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  Real GDP Grew at a 4.0% Annual Rate in Q4
Posted Under: Data Watch • Employment • GDP • Government • Fed Reserve • Interest Rates • Spending • COVID-19
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Implications:  Real GDP grew at a 4.0% annual rate in the fourth quarter, very close to the consensus expected 4.2% rate.  That 4.0% growth rate likely represents growth that was much faster than 4.0% at the beginning of the fourth quarter but much slower growth at the end of the quarter as COVID-19 cases increased again around the country, illness-related lockdowns intensified, and the economic "sugar high" from the previous episode of government "stimulus" weakened, prior to a new stimulus enacted just as the fourth quarter was running out.  The largest contributions to growth in the fourth quarter were from consumer spending, business investment, and home building.  Combined, we think about these components as "core" GDP and they were up at a robust 5.6% annual rate for the quarter.  The weakest component of GDP in Q4 was net exports, which was a reflection of a faster recovery in the US than in other advanced economies around the world.  Given the slowdown in growth in the latter part of the fourth quarter, we are looking for somewhat slower quarterly real GDP growth in the first quarter of 2021.  However, given the roll-out of the vaccine, the stimulus enacted late last year, and businesses' ability to adapt under adversity, we anticipate much faster growth in the second quarter of the year and real GDP growth of 4.0% (Q4/Q4) for 2021 versus -2.5% for 2020.  Four percent growth in 2021 would be the fastest pace for any calendar year since 2003, but the economy would still be smaller at year-end than it would have been in the absence of COVID-19.  As a result, even with faster growth, the Federal Reserve is likely to use the underperformance of the economy versus a pre-COVID-19 baseline to justify continuing to keep short-term interest rates near zero.  In other news this morning, new claims for unemployment benefits declined 67,000 last week to 847,000.  Continuing claims fell 203,000 to 4.771 million.  These figures are consistent with a modest rebound in payrolls in January, and we still expect much faster job growth starting by the Spring.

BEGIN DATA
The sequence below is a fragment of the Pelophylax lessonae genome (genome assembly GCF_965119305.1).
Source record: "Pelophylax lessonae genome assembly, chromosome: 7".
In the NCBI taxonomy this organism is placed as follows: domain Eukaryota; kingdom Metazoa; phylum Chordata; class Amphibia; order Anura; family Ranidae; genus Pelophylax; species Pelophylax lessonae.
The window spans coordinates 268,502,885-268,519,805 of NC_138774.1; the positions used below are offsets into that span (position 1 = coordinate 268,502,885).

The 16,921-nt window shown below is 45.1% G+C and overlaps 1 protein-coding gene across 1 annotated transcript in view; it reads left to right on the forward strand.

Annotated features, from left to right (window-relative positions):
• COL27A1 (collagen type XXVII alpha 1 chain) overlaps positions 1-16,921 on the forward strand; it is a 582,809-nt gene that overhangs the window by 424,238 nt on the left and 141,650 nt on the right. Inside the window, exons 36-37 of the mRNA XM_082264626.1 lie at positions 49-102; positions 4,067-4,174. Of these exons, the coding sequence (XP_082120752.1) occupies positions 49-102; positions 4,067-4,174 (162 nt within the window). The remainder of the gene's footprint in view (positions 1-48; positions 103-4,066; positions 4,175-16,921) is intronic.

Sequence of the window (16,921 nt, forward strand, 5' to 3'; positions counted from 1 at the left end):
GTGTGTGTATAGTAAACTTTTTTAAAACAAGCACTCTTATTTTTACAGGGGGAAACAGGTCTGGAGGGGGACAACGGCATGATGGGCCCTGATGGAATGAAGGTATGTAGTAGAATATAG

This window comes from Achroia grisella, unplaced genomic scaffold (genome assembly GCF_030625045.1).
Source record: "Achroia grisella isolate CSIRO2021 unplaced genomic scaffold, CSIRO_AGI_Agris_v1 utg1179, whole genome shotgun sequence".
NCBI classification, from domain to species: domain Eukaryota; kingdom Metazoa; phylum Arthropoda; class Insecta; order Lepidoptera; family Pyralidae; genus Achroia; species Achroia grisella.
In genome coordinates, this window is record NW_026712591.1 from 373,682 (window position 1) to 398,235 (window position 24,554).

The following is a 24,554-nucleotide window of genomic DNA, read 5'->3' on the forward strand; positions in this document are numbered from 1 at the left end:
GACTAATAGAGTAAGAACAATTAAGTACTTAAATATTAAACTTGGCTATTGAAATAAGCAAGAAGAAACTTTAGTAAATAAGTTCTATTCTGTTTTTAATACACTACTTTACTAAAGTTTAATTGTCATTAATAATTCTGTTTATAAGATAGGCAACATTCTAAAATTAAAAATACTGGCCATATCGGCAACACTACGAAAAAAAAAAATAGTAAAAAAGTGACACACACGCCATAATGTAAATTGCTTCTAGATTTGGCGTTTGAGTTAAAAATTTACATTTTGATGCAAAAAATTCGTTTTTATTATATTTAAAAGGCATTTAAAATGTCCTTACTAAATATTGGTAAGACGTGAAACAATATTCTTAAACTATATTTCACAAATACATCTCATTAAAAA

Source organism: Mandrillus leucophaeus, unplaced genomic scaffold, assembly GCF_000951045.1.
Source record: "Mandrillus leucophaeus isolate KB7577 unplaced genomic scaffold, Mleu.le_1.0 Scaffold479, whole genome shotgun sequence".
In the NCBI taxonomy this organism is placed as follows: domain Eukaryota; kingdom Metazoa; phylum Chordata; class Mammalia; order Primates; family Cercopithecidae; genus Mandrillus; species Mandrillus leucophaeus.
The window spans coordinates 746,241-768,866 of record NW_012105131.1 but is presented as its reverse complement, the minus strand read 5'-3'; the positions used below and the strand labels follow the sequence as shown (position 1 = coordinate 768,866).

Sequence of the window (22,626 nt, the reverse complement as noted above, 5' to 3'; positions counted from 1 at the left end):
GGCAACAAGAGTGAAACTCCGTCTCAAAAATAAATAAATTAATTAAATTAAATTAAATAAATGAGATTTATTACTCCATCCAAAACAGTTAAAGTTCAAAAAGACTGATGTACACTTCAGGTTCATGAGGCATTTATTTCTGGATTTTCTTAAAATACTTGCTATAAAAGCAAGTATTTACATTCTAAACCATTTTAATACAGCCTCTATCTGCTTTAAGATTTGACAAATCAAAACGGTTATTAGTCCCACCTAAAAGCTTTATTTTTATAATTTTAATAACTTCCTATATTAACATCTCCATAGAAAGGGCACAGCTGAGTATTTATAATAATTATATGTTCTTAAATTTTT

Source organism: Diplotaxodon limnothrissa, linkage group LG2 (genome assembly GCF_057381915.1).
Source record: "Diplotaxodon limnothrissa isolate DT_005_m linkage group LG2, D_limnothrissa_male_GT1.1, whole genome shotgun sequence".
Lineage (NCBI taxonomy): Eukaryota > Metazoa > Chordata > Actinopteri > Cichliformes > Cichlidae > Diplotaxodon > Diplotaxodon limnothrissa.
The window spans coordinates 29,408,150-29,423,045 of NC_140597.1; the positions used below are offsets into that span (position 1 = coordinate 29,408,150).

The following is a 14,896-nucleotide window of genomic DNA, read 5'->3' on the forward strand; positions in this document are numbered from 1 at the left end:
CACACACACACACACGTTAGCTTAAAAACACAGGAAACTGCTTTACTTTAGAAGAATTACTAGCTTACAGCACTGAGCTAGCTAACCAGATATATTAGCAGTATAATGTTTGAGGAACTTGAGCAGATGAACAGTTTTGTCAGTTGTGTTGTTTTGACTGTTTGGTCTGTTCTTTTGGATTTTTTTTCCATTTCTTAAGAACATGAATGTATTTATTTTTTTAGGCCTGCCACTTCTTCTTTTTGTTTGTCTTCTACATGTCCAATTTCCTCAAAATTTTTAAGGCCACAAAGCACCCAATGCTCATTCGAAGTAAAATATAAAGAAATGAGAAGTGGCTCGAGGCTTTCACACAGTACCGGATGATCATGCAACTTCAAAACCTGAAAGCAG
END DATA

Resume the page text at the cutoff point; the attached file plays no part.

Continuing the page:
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Posted on Thursday, January 28, 2021 @ 11:27 AM • Post Link Share: 
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